A year after moving into our newly remodeled house, I’m happy to report that just about everything turned out as we imagined it. We love the open first-floor plan, and the natural light is refreshing (particularly after spending 17 years in a row house with windows on just the front and back walls). The interior trim is elegant, the colors work, and the decision to extend hardwood flooring throughout the first floor rather than introduce a second flooring material was a good one. The triple-glazed windows and foam insulation kept the house comfortable on even the coldest winter nights. And adding a garage around back, just steps from a new mudroom at the lower level, proved to be a good solution to the problem of getting in and out of the house during the six-plus months in Vermont when shoes are covered with either snow or mud.
Living In Imagined Space
All elements of a design are put to the test when the clients first reoccupy a renovated space. In the first weeks and months after moving back in, every experience with the new surroundings poses a question about how well reality measures up to imagination, how faithful construction is to concept. It is perhaps the most critical phase in any project, one that can either validate the designer’s vision and the craftsman’s skill or uncover their shortcomings.
As most designers have learned, the difficulty lies in the ability of the homeowner to imagine the space, to envision the final product before it is built. I’m convinced that floor plans are not really much help to the average person, who typically does not have an aptitude for translating two-dimensional representations into 3D “objects.” The go-to solutions when I was in the business were perspective drawings and physical models, both of which have been all but replaced by software that creates 3D images of hypothetical spaces, complete with material textures, shadows, and reflections. And as virtual and augmented reality tools continue to evolve, homeowners are increasingly able to envision how a space will look and even experience how it will feel to move through it.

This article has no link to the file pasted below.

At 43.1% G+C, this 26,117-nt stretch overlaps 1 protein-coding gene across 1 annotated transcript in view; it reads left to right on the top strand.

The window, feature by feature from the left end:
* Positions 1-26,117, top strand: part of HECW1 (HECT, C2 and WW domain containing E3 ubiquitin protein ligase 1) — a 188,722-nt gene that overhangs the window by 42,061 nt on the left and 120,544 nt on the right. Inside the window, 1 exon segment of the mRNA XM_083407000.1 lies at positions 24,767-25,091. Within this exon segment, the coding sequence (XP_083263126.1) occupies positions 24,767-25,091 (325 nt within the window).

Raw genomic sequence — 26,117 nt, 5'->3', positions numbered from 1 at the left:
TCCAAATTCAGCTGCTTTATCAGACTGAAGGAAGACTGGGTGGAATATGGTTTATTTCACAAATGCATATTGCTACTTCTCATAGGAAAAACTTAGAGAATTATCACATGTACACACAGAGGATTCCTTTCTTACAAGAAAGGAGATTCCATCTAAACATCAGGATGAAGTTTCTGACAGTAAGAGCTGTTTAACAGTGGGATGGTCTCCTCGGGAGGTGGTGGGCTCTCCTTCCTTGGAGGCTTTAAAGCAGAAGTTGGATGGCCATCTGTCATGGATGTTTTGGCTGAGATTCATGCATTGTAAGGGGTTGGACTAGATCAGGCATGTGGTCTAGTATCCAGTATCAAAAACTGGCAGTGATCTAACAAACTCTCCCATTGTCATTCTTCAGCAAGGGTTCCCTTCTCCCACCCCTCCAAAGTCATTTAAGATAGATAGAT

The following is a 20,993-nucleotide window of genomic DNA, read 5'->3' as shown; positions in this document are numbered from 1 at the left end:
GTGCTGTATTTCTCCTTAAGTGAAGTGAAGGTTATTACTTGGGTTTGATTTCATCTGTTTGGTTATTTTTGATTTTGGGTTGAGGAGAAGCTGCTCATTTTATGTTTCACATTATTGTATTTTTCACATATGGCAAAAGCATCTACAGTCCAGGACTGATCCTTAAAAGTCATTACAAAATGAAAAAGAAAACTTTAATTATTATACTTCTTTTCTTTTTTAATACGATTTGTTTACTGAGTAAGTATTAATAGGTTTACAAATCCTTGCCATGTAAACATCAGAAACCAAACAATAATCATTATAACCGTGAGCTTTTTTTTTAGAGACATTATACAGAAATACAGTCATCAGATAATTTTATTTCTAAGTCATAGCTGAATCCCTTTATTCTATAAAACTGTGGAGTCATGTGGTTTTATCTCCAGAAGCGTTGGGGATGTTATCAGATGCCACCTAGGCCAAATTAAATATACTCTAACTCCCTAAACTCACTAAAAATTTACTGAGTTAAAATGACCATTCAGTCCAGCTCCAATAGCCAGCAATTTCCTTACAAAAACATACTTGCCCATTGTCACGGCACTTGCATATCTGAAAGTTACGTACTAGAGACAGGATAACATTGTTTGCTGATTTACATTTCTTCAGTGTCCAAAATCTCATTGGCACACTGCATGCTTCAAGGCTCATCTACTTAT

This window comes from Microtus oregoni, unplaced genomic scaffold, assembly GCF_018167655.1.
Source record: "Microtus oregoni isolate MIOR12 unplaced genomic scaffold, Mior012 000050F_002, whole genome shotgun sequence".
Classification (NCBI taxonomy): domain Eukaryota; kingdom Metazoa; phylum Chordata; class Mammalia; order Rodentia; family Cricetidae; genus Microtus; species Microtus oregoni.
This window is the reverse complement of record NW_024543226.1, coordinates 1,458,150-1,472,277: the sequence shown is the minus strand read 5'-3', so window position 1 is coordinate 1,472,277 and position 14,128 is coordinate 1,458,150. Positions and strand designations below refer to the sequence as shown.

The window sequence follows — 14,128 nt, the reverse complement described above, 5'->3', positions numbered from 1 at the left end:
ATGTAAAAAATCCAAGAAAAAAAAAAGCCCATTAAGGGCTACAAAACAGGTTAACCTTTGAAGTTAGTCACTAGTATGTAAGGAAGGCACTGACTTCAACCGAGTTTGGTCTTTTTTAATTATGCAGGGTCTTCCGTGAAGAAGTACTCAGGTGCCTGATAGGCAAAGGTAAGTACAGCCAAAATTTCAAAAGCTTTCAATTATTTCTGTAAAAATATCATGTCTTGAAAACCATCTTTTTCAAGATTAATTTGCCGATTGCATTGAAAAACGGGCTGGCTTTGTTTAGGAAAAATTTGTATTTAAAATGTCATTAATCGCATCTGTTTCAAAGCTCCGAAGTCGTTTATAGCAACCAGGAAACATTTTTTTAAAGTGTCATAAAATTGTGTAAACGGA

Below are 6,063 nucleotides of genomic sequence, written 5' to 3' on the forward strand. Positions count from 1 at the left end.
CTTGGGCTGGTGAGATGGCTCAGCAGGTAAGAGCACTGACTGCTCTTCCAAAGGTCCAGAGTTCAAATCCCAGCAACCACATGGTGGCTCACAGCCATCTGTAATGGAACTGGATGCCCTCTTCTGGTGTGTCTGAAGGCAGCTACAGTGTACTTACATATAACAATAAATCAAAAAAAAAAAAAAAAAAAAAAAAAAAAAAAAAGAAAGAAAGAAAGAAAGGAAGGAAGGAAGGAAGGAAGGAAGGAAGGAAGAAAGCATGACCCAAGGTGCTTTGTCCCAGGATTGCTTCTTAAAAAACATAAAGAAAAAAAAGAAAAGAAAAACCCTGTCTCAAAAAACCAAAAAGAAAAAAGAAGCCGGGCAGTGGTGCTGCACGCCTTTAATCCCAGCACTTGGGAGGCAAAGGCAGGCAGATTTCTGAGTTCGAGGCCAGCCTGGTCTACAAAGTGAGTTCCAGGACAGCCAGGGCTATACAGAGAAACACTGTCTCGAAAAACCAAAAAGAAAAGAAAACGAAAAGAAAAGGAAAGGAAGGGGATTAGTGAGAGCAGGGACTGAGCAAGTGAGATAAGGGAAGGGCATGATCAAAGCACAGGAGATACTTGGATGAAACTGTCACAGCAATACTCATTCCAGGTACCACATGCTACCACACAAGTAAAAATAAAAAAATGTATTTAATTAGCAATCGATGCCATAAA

Still, no amount of modeling, virtual or otherwise, can solve some problems. A good example is moving the laundry out of the basement (or the garage in slab-on-grade houses) to a space closer to the bedrooms. Resistance to this idea is fueled by a failure of imagination, but also by habit and by fear—fear of plumbing in general and of leaks in particular (irrational, given the potential for leaks in all of the other fixtures in the house) and, perhaps more powerful, fear of change itself. Yet once people have had an opportunity to live with a laundry adjacent to a bedroom or bathroom, they rarely consider any other option.
Walk This Way
One issue that remains at our house is what to do with the walkway from the street to the front door (there is no sidewalk along the street). The cement keyhole pavers installed by the previous owner have sunk several inches below the level of the lawn and don’t drain well. That presents an obstacle to the lawn mower, and leads to a mined field of anthills and puddles in summer and slippery ice patches in winter. Even before we moved in I knew I had to either replace it or get rid of it. But which would it be?
After a few months, two observations gave me my answer. First, I noticed that the mail carrier walks from the front door of the house next door across the lawn to our front door, and from there across our lawn and driveway to the next house. Second, I noticed that people who came to visit often parked in the driveway and walked across the same bit of lawn to the front door. In fact, I often did this myself.
These observed behaviors led to two decisions. When we built a stone retaining wall along the driveway, we included a bank of steps at the spot where the mail route crosses into the driveway, from which I am now laying a stone path to the front door. More recently, we’ve decided to remove the front walkway altogether. The driveway, the stone wall, the steps, and the stone path all send the same message to visitors: Enter Here.
Whether it works or not remains to be seen. But at least the mail carrier will be happy.